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Tony Khan's AEW lands CM Punk, Jacksonville now key battleground in professional wrestling

"Timing is everything. There were a lot of happy accidents along the way that made this possible." - CM Punk on return to AEW, professional wrestling.

JACKSONVILLE, Fla. — *The above video was originally published Jan. 8, 2019.

Ask any fan of professional wrestling when the industry was at its peak, they’ll respond with one of two answers, and both overlapped in the mid-to-late 90’s: The Attitude Era or the Monday Night Wars.

Now more than two decades later, fans just may have Monday Night Wars 2.0 on their hands and Jacksonville is smack in the middle of it.

It was January 2019 when Tony Khan, son of Jacksonville Jaguars owner Shad Khan, fired the first shot in this now blossoming rivalry with World Wrestling Entertainment. The WWE was in Jacksonville for “Smackdown” at the Vystar Veterans Arena when unbeknownst to WWE Chairman Vince McMahon and the rest of the wrestling world, Tony Khan announced the launch of his own pro wrestling brand: All Elite Wrestling.

And he did so with the help of a key figure of those Monday Night Wars: Chris Jericho.

Jericho, or Y2J, defected from WCW to what was then the WWF back in 1999. He made a splashy debut with The Rock, and Jericho and the WWE never looked back. Just two years later, McMahon bought WCW and Jericho became the first ever undisputed Champion as the two biggest brands in wrestling merged.

Fast forward to to January 2019, and now here was Jericho essentially defecting again - this time to AEW. But while one big name from wrestling’s glory days gave Khan and AEW instant credibility, it wasn’t recognized as a legitimate threat to the WWE’s de-facto monopoly on sports entertainment in the U.S.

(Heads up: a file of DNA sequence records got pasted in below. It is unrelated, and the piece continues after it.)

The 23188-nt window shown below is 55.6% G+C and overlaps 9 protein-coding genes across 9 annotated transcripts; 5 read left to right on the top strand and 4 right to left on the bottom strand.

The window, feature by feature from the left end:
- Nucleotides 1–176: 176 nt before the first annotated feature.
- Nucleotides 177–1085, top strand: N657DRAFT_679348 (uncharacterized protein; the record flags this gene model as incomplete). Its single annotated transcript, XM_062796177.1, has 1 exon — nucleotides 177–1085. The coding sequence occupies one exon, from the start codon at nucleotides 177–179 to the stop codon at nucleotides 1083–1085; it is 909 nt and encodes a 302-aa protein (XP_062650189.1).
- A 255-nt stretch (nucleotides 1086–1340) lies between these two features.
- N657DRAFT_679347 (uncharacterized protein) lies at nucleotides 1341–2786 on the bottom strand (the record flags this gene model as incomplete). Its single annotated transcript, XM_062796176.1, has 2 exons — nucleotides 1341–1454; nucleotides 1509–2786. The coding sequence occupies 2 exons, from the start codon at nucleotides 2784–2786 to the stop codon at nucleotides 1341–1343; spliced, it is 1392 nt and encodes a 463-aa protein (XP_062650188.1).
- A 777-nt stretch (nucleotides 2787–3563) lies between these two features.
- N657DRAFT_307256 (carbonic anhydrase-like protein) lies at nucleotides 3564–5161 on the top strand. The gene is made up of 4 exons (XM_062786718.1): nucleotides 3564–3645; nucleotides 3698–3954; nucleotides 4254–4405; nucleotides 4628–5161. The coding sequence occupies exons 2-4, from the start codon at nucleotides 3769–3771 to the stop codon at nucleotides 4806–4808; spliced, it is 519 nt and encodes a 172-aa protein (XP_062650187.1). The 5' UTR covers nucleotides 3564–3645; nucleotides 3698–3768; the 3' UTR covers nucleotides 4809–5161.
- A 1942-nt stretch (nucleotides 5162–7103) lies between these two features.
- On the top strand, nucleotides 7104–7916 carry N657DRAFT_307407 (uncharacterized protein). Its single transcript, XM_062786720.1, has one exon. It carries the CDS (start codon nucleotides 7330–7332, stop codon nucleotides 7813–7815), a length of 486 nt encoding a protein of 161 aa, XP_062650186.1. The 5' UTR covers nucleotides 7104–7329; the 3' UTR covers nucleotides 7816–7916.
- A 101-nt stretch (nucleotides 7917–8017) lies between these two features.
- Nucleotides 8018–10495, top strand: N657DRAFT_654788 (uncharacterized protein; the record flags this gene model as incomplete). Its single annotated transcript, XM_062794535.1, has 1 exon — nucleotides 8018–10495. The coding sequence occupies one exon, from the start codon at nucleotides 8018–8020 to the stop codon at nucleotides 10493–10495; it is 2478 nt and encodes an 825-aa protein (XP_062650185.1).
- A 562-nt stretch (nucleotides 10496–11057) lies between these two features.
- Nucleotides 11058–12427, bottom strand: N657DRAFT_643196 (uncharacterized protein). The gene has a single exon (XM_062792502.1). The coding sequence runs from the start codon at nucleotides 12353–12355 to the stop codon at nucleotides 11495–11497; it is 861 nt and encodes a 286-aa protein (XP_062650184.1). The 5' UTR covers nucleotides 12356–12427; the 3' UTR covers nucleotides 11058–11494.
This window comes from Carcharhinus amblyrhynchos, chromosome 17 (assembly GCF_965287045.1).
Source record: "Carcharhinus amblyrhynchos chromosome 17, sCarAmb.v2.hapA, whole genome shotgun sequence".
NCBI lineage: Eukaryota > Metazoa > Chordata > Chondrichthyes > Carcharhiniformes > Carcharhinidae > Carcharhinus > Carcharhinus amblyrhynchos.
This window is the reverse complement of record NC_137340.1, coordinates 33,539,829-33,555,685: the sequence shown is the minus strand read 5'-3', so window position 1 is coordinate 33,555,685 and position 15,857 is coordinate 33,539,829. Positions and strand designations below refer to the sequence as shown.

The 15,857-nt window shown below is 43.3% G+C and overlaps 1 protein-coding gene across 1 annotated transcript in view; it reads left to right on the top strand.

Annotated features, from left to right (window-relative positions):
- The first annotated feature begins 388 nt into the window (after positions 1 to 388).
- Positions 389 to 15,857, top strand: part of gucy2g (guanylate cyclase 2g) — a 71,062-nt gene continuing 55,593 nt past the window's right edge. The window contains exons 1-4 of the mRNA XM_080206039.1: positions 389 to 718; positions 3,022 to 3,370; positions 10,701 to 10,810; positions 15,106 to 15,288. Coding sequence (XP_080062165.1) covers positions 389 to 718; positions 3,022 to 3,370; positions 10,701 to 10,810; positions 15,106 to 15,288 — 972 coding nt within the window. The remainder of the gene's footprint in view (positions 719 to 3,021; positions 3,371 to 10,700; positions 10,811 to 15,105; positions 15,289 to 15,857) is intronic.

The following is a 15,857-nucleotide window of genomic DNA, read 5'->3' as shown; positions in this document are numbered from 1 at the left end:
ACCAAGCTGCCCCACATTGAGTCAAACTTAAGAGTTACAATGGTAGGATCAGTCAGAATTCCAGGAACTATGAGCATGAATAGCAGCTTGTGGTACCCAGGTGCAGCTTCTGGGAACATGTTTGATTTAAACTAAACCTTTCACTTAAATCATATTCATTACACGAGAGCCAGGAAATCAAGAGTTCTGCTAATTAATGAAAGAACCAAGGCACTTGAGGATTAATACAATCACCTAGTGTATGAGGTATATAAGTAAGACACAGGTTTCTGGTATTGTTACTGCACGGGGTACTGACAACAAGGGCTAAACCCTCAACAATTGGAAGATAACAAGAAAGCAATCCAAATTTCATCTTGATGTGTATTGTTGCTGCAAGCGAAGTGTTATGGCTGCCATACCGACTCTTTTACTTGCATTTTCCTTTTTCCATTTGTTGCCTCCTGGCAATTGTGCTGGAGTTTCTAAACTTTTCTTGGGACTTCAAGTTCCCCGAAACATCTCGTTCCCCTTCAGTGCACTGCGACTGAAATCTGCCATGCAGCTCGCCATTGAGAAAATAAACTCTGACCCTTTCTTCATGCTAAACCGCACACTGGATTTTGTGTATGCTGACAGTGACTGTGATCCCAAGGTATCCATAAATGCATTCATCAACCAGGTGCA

But that has all changed now that AEW has added CM Punk to its roster. Friday night, the former WWE star made his first appearance in a wrestling ring since 2014.

If you’re a casual observer of pop culture, you may not recognize his name. He’s not a mainstream celebrity like John Cena and The Rock. But for the past decade, CM Punk has been the darling of die-hard wrestling fans. He’s perhaps best known for his infamous “pipe bomb” promo, where he blurred the lines of what was part of the show (known as a “work” in wrestling) —and what was actually true (known as a “shoot”) — as he went off script, airing out his many grievances with the WWE on live television. Punk’s frustration with Vince McMahon and the WWE reached a boiling point in 2014, and the Chicago native did what Michael Jordan did during his prime with the Bulls and walked away at the height of his popularity.

Fans were outraged, sporadically chanting CM Punk’s name in unison during live WWE events for more than a year after his departure.

But now, after 7 years of waiting, CM Punk is back - this time with AEW, and the WWE appears to be taking notice.

And that’s where Jacksonville comes into play.

As mentioned earlier, it was in Jacksonville where the AEW first announced itself to the world. During the pandemic, when travel was restricted and crowds were kept out of arenas, AEW taped all its shows at Daily’s Place. Chris Jericho worked there. Wrestling icon Sting worked there. Even NBA hall of famer Shaquille O’Neal made an in-ring appearance for AEW in Jacksonville. As lockdowns were lifted, it was AEW, not WWE (which was doing its tapings in Orlando) that first allowed fans to return, but continued to keep its shows in Jacksonville.

Now with arenas at full capacity, the AEW is finally hitting the road again, and right on cue, the WWE is coming to Jacksonville.

The big showdown: Labor Day weekend.

Friday, September 3, WWE brings Smackdown to the Vystar Veterans Memorial Arena.. The event will be nationally broadcast on Fox.

Sunday, September 5, CM Punk will have his first match in 7 years live on AEW’s “All Out” pay-per-view in Chicago.

Will Punk’s return and AEW’s emergence reignite the wrestling industry? Time will tell. But one thing is for certain: Jacksonville will be brought along for the ride.

Greg Leuthen is an executive producer at First Coast News